Audit gives TPSD security high marks

Adam Robison | Buy at photos.djournal.com Tupelo High School Band Director Tim Matlock uses his ID badge to enter the school's A building on Wednesday.

Adam Robison | Buy at photos.djournal.com
Tupelo High School Band Director Tim Matlock uses his ID badge to enter the school’s A building on Wednesday.

By Chris Kieffer

Daily Journal

TUPELO – The Tupelo School District recently received good marks from a Texas company that specializes in school security.

All of its schools earned at least at 90 percent score on a school safety audit performed by Southern Specialized Risk Options, LLC. The district hired the Allen, Texas, company to conduct a review of its grounds Nov. 1-3 and provide an analysis of its security measures.

“We wanted to have a fresh set of eyes to look at our buildings individually based on a rubric to show what we are doing well and what we can improve upon,” said Assistant Superintendent Matthew Dillon, who reported on the audit during Tuesday’s School Board work session. “The safety of our faculty, staff and students is always important to us. We are always looking at ways to improve. This is a way to get feedback.”

Steven E. Haynes, a former Navy SEAL, visited all of the district’s schools to conduct the audit. He followed a rubric that examined visitor procedures, surveillance and building interiors and exteriors, among other areas. In his report, Haynes wroteTupelo’s schools were “among the best he had ever evaluated.”

It said the school district was in the top 10 percent of the 580 school and college facilities he had evaluated over a 14-year period, based on a safe and secure security environment.

Among the recommended improvements were adding more lighting in some parking lots, upgrading alarm systems on some campuses and adding more security cameras.

The school district has taken several steps recently to improve school safety and security, especially in the wake of last December’s school shooting at Sandy Hook Elementary in Newtown, Conn.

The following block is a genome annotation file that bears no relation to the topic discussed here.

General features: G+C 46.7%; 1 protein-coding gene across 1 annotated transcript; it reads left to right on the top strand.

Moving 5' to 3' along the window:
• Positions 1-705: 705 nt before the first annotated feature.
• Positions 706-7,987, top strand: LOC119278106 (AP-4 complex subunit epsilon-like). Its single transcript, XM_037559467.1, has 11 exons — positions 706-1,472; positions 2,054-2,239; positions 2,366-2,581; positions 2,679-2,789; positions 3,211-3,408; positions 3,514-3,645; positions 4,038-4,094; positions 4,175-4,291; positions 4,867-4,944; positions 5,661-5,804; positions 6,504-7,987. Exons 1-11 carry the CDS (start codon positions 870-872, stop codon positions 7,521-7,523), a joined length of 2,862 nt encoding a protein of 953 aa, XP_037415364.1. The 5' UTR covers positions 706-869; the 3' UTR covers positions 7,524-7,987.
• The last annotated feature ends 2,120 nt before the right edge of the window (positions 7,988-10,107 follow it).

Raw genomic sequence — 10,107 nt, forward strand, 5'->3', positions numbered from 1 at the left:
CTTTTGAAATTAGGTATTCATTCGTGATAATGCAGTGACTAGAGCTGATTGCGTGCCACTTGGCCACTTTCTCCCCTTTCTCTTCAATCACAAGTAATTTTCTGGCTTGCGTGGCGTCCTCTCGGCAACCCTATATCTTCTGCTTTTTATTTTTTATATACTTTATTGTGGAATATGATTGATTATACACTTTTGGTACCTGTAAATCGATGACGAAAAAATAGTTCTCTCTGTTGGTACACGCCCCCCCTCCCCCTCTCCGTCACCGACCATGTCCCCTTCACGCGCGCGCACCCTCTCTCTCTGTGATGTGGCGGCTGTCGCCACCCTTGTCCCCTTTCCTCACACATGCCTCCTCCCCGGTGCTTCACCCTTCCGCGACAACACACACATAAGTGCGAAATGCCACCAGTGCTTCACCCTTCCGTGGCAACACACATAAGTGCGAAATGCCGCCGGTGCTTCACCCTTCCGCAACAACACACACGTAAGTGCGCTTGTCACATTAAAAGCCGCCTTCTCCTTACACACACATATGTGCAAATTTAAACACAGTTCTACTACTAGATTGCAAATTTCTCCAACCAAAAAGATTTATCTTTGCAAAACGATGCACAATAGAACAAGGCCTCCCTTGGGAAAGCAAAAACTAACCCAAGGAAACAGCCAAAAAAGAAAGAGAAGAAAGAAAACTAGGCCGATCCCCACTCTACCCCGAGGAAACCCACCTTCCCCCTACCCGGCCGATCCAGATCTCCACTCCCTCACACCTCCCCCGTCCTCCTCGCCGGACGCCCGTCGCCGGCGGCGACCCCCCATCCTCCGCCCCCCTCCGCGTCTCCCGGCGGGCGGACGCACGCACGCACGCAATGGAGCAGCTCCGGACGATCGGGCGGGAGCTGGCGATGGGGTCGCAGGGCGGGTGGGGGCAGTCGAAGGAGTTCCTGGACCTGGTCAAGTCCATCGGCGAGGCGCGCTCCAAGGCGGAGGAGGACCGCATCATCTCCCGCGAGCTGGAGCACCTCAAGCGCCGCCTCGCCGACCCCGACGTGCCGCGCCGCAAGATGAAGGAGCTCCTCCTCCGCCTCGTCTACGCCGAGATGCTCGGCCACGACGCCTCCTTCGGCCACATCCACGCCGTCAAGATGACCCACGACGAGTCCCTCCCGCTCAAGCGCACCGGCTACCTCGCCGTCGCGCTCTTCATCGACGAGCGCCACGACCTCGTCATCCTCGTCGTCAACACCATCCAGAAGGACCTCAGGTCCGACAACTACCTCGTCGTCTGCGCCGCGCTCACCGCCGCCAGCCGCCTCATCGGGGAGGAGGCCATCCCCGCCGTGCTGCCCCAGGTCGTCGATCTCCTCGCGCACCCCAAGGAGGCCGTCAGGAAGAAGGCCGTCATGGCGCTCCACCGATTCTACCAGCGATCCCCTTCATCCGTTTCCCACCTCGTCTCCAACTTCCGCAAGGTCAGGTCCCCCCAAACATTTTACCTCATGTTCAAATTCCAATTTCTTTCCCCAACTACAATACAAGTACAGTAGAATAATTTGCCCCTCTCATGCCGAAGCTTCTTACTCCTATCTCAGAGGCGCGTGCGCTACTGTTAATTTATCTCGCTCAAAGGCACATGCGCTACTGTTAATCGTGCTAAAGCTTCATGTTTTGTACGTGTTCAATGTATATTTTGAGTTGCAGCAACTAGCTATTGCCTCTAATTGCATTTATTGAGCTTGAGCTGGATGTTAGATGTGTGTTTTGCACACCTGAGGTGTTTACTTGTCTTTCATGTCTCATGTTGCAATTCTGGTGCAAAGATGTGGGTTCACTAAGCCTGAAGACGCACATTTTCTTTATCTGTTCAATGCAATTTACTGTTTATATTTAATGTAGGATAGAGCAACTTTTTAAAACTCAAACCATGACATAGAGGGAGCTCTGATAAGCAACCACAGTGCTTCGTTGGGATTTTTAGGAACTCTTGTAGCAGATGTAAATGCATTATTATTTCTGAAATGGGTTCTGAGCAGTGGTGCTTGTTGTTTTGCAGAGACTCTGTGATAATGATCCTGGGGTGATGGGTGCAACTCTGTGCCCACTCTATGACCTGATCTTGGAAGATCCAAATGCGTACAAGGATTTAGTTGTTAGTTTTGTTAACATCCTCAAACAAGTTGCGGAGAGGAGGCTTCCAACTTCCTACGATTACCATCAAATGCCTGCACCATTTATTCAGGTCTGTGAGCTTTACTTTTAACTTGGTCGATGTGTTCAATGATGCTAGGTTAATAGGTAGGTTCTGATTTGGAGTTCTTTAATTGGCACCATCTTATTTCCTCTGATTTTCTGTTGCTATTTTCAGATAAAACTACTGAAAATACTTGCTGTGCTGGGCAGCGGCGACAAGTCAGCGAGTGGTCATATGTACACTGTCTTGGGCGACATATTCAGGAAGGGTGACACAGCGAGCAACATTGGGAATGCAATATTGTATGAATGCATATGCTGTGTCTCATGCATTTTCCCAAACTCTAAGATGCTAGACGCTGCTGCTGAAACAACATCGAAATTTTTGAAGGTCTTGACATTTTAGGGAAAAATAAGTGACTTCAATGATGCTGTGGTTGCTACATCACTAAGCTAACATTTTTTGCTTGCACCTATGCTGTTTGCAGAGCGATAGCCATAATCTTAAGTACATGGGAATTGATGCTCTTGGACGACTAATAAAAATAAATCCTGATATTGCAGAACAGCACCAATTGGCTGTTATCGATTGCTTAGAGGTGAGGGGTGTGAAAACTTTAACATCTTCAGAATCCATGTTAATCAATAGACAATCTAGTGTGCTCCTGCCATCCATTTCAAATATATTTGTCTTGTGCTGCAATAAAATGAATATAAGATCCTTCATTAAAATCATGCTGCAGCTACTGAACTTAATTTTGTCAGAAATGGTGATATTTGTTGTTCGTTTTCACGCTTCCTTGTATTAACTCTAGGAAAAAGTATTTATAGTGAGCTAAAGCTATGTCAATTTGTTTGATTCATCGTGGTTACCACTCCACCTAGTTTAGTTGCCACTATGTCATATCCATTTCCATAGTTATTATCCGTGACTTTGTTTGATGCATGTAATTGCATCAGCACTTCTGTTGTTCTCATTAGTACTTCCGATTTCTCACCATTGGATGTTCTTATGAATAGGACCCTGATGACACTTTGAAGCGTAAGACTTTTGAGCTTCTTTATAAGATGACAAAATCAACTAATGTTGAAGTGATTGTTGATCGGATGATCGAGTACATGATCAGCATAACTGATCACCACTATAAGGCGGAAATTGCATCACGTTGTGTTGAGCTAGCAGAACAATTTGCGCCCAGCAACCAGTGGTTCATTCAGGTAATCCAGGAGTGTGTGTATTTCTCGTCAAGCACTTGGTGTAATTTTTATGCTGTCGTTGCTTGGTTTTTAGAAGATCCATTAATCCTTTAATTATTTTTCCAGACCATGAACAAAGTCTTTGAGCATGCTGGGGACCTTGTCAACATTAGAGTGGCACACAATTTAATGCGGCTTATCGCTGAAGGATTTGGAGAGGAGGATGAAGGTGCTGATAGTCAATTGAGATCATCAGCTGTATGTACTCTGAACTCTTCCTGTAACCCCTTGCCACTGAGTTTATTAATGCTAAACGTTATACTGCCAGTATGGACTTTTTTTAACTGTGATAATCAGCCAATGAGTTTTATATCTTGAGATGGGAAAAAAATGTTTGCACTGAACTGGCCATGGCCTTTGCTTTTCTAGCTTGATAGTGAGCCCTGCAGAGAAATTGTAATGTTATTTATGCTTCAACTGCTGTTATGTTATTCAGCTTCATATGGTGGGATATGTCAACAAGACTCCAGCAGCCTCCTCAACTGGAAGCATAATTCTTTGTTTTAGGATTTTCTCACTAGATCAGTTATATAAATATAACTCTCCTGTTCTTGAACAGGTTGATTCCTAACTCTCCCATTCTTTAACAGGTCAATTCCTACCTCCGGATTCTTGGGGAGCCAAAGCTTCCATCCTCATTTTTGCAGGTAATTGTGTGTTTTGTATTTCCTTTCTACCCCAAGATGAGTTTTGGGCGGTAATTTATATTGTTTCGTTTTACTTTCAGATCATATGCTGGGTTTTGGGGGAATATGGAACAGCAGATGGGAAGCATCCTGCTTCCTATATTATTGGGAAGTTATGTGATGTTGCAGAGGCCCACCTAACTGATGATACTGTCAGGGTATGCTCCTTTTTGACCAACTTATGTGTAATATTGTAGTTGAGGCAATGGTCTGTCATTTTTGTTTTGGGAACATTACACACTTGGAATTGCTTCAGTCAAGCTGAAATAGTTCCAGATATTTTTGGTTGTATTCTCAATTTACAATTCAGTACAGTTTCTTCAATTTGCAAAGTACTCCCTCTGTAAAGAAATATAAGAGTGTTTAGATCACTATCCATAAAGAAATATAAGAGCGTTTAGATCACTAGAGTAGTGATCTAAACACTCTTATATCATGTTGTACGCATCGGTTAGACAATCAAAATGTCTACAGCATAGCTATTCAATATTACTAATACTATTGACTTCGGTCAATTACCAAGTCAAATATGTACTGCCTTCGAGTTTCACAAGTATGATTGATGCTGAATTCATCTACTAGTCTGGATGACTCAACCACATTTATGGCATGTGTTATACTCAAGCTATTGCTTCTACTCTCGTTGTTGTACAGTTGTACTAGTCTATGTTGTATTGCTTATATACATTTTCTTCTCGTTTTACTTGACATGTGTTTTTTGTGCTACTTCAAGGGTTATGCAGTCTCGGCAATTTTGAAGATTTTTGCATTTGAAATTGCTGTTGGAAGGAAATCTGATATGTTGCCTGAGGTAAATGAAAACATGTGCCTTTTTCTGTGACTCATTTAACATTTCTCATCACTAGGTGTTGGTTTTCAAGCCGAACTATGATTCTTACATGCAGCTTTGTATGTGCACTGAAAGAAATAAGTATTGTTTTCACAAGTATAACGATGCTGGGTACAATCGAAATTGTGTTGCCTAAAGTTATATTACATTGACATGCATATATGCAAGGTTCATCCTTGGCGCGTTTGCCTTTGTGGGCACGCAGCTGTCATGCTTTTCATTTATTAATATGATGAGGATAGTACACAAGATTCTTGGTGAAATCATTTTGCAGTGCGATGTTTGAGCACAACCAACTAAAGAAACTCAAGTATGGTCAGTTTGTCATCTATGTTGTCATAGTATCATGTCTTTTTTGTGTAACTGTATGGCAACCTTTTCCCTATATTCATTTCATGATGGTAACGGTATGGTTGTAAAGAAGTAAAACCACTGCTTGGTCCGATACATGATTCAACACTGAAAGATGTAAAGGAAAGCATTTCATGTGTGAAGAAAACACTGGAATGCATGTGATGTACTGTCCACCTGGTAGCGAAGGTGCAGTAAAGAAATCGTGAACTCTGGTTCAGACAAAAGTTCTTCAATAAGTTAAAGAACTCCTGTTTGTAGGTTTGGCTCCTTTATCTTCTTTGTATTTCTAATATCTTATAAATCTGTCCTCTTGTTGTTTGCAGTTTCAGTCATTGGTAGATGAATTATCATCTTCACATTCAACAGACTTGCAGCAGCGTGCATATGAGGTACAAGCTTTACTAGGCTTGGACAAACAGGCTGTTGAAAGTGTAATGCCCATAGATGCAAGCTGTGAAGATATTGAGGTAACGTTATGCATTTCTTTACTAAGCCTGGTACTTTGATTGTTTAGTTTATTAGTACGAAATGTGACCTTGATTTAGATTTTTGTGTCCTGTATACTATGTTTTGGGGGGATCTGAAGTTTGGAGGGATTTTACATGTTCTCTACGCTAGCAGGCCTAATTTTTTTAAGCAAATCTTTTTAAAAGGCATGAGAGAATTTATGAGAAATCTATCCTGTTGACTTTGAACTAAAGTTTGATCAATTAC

Visitors now must ring a buzzer system before they can enter any of Tupelo’s schools. The district also added perimeter fencing to several of its campuses.

It also is installing a system to allow it to better track patrols of its security officers throughout the day. That includes electronic devices placed throughout buildings. The officers will “check in” with a digital key when they pass these points.

At Tupelo High School, buildings are now locked during the day except during class changes. Teachers can unlock the doors using their ID badges.

The report cited several of these recent improvements, as well as the guard stations that greet drivers entering the THS campus.

Adam Robison | Buy at photos.djournal.com This security camera monitors activity at Tupelo High School. One of the recommendations of a recent school safety audit performed was for the district to add even more cameras at some of its schools.

Adam Robison | Buy at photos.djournal.com
This security camera monitors activity at Tupelo High School. One of the recommendations of a recent school safety audit performed was for the district to add even more cameras at some of its schools.

“He felt the buildings were well-maintained, and we had great perimeter fences around our playgrounds and areas where students are during the day,” Dillon said. “He said it was secure but also inviting and student friendly.

“…It reaffirms some of the actions we are taking, and the direction we are going. We want to continue to build on this and move forward and be proactive and take every measure we can to keep students and staff safe.”

The district’s staff also play an important role in security, Dillon said.

“They go above and beyond to provide a safe environment,” he said. “We can have all these things in place, but it is the personal touch that really makes a difference.”

The security audit resulted from a discussion during last summer’s School Board retreat when board members explored a way to better measure the district’s efforts to provide safe and secure schools. It cost about $5,000, Dillon said.

chris.kieffer@journalinc.com